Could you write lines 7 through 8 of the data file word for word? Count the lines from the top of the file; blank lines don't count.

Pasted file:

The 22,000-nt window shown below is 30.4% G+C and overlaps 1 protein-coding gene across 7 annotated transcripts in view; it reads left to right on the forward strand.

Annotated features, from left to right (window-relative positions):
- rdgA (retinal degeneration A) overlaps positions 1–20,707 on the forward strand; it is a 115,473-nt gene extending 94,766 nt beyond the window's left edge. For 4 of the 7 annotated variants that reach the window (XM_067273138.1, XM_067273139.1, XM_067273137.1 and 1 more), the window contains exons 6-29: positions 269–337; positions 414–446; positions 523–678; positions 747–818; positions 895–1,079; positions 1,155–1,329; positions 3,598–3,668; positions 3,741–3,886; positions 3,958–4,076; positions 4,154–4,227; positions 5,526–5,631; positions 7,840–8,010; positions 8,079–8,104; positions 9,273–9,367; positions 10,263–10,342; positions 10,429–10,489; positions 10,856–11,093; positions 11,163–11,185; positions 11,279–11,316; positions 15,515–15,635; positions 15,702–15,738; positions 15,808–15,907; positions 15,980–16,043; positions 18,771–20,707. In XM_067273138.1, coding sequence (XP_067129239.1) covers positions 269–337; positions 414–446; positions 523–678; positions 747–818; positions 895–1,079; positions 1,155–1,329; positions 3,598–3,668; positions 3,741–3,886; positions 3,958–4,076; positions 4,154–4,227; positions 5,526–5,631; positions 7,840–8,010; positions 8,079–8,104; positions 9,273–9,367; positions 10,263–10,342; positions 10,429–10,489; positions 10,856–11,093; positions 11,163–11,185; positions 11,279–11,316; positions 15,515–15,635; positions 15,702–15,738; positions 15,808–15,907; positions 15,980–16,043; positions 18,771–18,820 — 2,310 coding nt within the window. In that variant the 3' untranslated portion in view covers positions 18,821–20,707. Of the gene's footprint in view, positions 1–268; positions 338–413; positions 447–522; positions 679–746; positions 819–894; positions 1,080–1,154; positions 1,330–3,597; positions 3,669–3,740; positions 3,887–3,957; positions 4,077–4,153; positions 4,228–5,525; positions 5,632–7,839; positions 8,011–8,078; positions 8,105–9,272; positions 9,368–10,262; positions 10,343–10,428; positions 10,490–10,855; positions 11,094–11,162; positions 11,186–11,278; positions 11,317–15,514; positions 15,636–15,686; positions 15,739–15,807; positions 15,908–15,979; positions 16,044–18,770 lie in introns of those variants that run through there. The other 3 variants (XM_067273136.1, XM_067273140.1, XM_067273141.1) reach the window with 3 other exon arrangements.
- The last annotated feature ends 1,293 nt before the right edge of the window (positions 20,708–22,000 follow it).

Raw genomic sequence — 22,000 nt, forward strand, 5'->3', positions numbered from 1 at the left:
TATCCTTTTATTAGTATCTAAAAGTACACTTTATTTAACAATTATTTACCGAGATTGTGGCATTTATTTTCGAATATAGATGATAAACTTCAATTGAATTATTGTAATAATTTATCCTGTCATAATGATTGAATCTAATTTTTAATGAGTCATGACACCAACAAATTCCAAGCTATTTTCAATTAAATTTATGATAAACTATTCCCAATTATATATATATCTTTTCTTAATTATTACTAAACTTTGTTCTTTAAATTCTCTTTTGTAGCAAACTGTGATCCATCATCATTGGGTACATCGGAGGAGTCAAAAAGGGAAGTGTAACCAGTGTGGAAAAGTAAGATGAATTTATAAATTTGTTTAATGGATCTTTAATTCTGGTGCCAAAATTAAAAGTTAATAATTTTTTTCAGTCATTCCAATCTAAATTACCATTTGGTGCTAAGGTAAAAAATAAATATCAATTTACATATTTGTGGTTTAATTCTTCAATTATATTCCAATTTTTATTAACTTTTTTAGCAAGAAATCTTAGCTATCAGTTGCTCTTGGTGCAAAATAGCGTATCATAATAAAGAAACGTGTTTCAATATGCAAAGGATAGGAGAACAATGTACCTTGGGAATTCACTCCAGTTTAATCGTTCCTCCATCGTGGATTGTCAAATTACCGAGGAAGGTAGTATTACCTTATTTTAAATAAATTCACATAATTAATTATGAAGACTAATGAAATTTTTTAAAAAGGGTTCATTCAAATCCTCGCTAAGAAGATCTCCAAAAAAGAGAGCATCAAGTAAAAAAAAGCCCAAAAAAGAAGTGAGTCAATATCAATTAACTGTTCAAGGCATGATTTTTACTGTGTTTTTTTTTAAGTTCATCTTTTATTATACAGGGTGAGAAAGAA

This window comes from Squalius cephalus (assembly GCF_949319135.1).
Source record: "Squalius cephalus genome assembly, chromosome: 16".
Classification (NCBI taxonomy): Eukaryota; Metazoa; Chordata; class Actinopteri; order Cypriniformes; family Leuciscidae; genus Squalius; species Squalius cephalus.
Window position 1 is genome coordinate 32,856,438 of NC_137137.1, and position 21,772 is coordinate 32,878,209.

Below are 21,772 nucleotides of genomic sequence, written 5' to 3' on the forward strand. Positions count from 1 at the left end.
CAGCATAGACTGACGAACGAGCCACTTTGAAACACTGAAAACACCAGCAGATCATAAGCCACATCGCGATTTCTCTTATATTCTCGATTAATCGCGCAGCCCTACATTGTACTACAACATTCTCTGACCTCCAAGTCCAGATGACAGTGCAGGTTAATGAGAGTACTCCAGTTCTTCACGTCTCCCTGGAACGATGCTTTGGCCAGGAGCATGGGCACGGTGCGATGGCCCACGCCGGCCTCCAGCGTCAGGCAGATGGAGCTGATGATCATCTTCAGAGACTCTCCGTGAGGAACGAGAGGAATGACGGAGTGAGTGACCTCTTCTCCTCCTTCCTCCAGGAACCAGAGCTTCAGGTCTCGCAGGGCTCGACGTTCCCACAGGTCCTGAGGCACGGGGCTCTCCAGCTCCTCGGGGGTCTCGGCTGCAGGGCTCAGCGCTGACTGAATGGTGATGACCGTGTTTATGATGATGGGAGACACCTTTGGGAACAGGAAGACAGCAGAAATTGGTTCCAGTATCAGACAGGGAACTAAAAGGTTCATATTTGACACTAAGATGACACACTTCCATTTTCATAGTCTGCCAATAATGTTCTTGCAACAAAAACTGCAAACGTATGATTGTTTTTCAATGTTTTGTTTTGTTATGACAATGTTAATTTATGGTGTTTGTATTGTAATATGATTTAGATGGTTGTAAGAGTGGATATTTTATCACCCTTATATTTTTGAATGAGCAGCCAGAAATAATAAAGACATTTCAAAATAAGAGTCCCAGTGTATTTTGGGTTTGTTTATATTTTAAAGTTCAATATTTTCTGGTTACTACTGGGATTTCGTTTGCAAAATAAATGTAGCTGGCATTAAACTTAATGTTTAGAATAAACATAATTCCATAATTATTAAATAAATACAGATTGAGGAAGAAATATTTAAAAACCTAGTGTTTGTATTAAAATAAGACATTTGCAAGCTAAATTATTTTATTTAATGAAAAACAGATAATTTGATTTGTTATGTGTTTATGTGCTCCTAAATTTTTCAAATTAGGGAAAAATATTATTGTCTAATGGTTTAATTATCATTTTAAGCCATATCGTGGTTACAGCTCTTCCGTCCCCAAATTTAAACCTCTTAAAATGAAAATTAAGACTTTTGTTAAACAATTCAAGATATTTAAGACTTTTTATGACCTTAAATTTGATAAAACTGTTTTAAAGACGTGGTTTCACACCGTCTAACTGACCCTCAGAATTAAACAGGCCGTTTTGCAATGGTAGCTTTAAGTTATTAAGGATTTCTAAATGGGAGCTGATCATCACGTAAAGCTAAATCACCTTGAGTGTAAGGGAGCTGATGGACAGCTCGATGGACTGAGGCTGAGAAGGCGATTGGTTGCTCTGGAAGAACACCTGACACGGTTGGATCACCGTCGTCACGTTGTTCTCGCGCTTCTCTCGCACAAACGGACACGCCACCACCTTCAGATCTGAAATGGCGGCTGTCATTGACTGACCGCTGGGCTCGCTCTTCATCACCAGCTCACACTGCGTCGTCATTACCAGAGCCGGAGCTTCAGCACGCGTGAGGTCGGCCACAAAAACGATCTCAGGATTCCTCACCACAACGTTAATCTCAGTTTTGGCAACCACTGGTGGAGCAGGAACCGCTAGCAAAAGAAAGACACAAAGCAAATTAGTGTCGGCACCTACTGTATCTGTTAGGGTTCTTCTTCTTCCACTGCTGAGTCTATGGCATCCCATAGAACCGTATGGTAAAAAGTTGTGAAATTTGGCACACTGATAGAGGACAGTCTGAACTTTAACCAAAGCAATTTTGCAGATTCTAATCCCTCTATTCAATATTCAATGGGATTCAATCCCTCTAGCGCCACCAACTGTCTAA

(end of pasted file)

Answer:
This window comes from Squalius cephalus (assembly GCF_949319135.1).
Source record: "Squalius cephalus genome assembly, chromosome: 16".